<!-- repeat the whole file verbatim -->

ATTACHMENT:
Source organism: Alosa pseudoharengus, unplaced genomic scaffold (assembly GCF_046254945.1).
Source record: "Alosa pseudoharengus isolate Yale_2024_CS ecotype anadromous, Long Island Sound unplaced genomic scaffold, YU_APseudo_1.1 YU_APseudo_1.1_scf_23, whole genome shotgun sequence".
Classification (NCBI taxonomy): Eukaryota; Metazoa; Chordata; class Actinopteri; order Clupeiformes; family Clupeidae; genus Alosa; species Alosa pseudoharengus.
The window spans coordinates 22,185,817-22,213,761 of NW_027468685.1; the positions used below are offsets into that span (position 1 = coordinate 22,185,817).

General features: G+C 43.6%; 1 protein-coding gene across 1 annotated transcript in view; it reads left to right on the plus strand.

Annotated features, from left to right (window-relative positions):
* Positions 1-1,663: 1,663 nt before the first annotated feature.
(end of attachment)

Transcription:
Source organism: Alosa pseudoharengus, unplaced genomic scaffold (assembly GCF_046254945.1).
Source record: "Alosa pseudoharengus isolate Yale_2024_CS ecotype anadromous, Long Island Sound unplaced genomic scaffold, YU_APseudo_1.1 YU_APseudo_1.1_scf_23, whole genome shotgun sequence".
Classification (NCBI taxonomy): Eukaryota; Metazoa; Chordata; class Actinopteri; order Clupeiformes; family Clupeidae; genus Alosa; species Alosa pseudoharengus.
The window spans coordinates 22,185,817-22,213,761 of NW_027468685.1; the positions used below are offsets into that span (position 1 = coordinate 22,185,817).

General features: G+C 43.6%; 1 protein-coding gene across 1 annotated transcript in view; it reads left to right on the plus strand.

Annotated features, from left to right (window-relative positions):
* Positions 1-1,663: 1,663 nt before the first annotated feature.